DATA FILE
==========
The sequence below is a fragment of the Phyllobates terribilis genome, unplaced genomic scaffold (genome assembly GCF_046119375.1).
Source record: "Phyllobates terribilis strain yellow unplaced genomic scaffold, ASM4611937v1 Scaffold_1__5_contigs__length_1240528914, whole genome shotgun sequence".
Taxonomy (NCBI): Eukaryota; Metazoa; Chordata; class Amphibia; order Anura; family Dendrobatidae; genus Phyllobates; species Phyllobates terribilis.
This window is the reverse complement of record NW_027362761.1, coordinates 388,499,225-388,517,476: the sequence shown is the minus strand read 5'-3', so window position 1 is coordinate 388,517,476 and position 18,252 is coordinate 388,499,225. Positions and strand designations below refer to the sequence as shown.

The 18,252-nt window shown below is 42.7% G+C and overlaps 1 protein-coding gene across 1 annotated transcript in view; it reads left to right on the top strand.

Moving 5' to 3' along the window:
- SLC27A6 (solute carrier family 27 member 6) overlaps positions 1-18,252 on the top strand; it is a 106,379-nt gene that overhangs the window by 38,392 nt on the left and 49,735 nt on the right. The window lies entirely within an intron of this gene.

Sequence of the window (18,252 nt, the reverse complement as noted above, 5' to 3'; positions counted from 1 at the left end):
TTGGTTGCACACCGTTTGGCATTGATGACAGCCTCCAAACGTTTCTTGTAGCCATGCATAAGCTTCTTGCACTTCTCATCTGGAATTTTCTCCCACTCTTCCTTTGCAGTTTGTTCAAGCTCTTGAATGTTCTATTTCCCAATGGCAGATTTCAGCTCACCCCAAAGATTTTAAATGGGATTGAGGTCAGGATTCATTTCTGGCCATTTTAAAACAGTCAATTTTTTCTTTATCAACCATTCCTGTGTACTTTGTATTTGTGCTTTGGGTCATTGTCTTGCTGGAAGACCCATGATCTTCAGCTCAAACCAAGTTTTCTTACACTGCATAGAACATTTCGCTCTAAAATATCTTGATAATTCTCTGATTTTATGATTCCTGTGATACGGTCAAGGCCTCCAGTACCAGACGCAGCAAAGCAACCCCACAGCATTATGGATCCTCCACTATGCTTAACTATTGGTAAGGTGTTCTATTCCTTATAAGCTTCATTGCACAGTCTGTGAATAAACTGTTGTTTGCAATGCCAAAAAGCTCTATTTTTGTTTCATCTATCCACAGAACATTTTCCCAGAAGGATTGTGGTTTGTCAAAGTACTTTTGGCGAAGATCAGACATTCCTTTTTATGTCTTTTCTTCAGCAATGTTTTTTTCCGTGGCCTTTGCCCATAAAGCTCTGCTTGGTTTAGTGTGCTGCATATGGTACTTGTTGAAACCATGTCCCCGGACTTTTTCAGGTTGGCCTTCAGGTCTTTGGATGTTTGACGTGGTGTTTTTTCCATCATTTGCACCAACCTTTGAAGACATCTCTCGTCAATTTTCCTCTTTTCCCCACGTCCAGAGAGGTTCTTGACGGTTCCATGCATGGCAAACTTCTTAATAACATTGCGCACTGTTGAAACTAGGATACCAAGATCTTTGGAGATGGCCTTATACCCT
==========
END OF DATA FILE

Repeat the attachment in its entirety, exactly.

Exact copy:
The sequence below is a fragment of the Phyllobates terribilis genome, unplaced genomic scaffold (genome assembly GCF_046119375.1).
Source record: "Phyllobates terribilis strain yellow unplaced genomic scaffold, ASM4611937v1 Scaffold_1__5_contigs__length_1240528914, whole genome shotgun sequence".
Taxonomy (NCBI): Eukaryota; Metazoa; Chordata; class Amphibia; order Anura; family Dendrobatidae; genus Phyllobates; species Phyllobates terribilis.
This window is the reverse complement of record NW_027362761.1, coordinates 388,499,225-388,517,476: the sequence shown is the minus strand read 5'-3', so window position 1 is coordinate 388,517,476 and position 18,252 is coordinate 388,499,225. Positions and strand designations below refer to the sequence as shown.

The 18,252-nt window shown below is 42.7% G+C and overlaps 1 protein-coding gene across 1 annotated transcript in view; it reads left to right on the top strand.

Moving 5' to 3' along the window:
- SLC27A6 (solute carrier family 27 member 6) overlaps positions 1-18,252 on the top strand; it is a 106,379-nt gene that overhangs the window by 38,392 nt on the left and 49,735 nt on the right. The window lies entirely within an intron of this gene.

Sequence of the window (18,252 nt, the reverse complement as noted above, 5' to 3'; positions counted from 1 at the left end):
TTGGTTGCACACCGTTTGGCATTGATGACAGCCTCCAAACGTTTCTTGTAGCCATGCATAAGCTTCTTGCACTTCTCATCTGGAATTTTCTCCCACTCTTCCTTTGCAGTTTGTTCAAGCTCTTGAATGTTCTATTTCCCAATGGCAGATTTCAGCTCACCCCAAAGATTTTAAATGGGATTGAGGTCAGGATTCATTTCTGGCCATTTTAAAACAGTCAATTTTTTCTTTATCAACCATTCCTGTGTACTTTGTATTTGTGCTTTGGGTCATTGTCTTGCTGGAAGACCCATGATCTTCAGCTCAAACCAAGTTTTCTTACACTGCATAGAACATTTCGCTCTAAAATATCTTGATAATTCTCTGATTTTATGATTCCTGTGATACGGTCAAGGCCTCCAGTACCAGACGCAGCAAAGCAACCCCACAGCATTATGGATCCTCCACTATGCTTAACTATTGGTAAGGTGTTCTATTCCTTATAAGCTTCATTGCACAGTCTGTGAATAAACTGTTGTTTGCAATGCCAAAAAGCTCTATTTTTGTTTCATCTATCCACAGAACATTTTCCCAGAAGGATTGTGGTTTGTCAAAGTACTTTTGGCGAAGATCAGACATTCCTTTTTATGTCTTTTCTTCAGCAATGTTTTTTTCCGTGGCCTTTGCCCATAAAGCTCTGCTTGGTTTAGTGTGCTGCATATGGTACTTGTTGAAACCATGTCCCCGGACTTTTTCAGGTTGGCCTTCAGGTCTTTGGATGTTTGACGTGGTGTTTTTTCCATCATTTGCACCAACCTTTGAAGACATCTCTCGTCAATTTTCCTCTTTTCCCCACGTCCAGAGAGGTTCTTGACGGTTCCATGCATGGCAAACTTCTTAATAACATTGCGCACTGTTGAAACTAGGATACCAAGATCTTTGGAGATGGCCTTATACCCT